“A lot of festivals, all they try to push for you is marketing and exposure, but we have an aim that every brewer that comes here at least breaks even, if not makes money,” Marc says.

Marc Huber

“That’s why we don’t give anything away for free. It’s not fair on the brewers who are small companies. Cash flow is king and to put something on like that where they have to give everything away just wouldn’t make sense. It’s not helping them grow.”

As for the politics of placement for the brewers in the historic Brick Cattle Pavilion stalls at the Adelaide Showgrounds, Marc employs a democratic technique.

“I try to keep everything alphabetical,” he says.

“And if you look, everyone has the same size stalls. We did have to expand into an outdoor area, and we weren’t sure how that’s going to go, so we gave them a bit bigger stalls.”

With each year, the festival evolves; for the follow up to their inaugural event, the team opted away from paper tokens used for buying drinks and switched to a streamlined cashless system. They also split the festival into four six-hour sessions, realising that a 12-hour beer festival on a Saturday benefited no one.

This year’s evolution comes in the form of an enlarged footprint.

The food offering will extend into the car park, giving chef Duncan Welgemoed’s curated lineup of barbecue chefs more of a spotlight, and freeing up room for the IPA Sound System, “a shipping container with about 20-odd taps on it, a DJ on top of it, which will play between main stage sets.”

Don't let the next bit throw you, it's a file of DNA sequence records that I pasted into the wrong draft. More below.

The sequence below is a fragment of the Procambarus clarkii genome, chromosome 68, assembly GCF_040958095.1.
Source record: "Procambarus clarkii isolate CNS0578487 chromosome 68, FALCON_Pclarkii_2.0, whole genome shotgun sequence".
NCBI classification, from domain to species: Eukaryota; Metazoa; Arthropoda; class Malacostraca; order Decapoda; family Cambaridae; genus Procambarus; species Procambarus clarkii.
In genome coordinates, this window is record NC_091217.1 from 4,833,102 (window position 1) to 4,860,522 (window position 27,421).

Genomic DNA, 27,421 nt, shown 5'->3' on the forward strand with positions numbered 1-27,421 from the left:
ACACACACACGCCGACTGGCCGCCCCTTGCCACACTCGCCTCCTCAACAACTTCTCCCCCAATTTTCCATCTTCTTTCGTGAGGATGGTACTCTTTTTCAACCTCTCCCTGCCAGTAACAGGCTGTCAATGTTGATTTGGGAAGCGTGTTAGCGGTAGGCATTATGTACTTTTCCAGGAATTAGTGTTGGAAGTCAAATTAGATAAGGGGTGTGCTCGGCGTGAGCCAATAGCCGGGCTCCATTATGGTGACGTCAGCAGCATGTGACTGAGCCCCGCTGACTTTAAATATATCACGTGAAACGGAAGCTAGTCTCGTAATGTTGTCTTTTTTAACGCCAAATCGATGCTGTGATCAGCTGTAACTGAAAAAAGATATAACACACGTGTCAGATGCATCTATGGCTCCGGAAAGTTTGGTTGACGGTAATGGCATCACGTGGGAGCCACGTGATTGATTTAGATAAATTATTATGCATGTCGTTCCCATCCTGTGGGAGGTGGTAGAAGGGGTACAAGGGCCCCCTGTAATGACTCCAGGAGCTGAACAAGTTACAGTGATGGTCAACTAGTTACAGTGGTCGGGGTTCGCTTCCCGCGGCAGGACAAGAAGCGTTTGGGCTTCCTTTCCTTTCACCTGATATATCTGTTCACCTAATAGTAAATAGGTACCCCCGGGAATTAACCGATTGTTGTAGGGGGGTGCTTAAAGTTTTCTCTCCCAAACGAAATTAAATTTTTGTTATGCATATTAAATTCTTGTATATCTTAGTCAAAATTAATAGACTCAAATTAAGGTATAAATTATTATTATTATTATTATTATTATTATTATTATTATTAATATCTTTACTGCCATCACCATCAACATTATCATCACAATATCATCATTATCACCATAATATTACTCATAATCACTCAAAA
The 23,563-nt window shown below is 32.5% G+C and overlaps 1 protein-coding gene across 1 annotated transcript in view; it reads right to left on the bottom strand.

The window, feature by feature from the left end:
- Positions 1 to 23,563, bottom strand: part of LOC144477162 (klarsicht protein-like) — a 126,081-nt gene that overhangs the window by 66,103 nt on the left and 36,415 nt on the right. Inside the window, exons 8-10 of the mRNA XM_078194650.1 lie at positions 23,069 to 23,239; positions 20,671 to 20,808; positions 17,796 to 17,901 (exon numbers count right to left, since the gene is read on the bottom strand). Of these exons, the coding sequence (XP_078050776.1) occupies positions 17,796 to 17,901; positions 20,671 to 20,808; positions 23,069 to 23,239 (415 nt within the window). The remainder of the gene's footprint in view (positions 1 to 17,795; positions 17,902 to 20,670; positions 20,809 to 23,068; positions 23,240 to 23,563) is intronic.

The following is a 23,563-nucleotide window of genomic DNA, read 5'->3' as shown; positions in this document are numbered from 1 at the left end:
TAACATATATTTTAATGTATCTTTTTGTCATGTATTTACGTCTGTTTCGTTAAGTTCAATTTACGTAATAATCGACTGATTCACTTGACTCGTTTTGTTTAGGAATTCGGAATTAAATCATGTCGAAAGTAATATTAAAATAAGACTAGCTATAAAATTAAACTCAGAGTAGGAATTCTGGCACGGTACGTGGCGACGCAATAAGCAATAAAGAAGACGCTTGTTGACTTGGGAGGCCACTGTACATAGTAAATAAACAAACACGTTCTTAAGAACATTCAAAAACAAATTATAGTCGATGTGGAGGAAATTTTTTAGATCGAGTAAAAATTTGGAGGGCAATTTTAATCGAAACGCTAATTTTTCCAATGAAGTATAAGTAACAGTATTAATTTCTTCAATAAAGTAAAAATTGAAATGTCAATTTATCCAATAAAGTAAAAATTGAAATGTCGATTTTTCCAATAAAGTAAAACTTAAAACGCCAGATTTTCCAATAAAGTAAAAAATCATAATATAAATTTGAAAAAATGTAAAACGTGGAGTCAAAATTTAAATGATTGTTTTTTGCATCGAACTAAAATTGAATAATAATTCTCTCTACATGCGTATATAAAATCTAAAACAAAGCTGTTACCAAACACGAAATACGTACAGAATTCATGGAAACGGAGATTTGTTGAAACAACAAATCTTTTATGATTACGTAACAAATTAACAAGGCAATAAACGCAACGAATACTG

It will also make space for the punters who want to enjoy the scaled-up live music element.

Aaron Sandow

“I pestered these guys since the start to increase [the music] element of it,” Aaron says.

“This year I personally think it’s right on the money… It keeps people happy that already come into the festival, but introduces new people to the festival as well, people who aren’t necessarily foodies or craft beer drinkers.

“[And] like the beer element, there’s bands on there that we like and that we want to introduce people to.

“We want people that are already coming to the festival to experience that and [think] ‘That’s cool, I drank this beer that I’d never had before, and I heard this band that I’d never heard before.’ That’s what we wanted, and I think we got it.”

The food stalls are also chosen with specific intent, with the crew eschewing the usual food truck crowd.

“We deliberately don’t involve food trucks, because we want to involve the local businesses and the local chefs that don’t get the traction in the event industry,” Gareth explains.

To guard against whatever the elements throw down on the day, 80 per cent of the festival will be undercover and there’ll be 30 open fires strewn throughout.

Much like the beer contained within, the Adelaide Beer and Barbecue Festival is crafted for punter and industry alike, and if a stout in a stein by an open fire amongst a crowd of beer geeks isn’t enough to lure you off the couch, we’d reckon some slow-cooked BBQ, and some local live music might do the trick.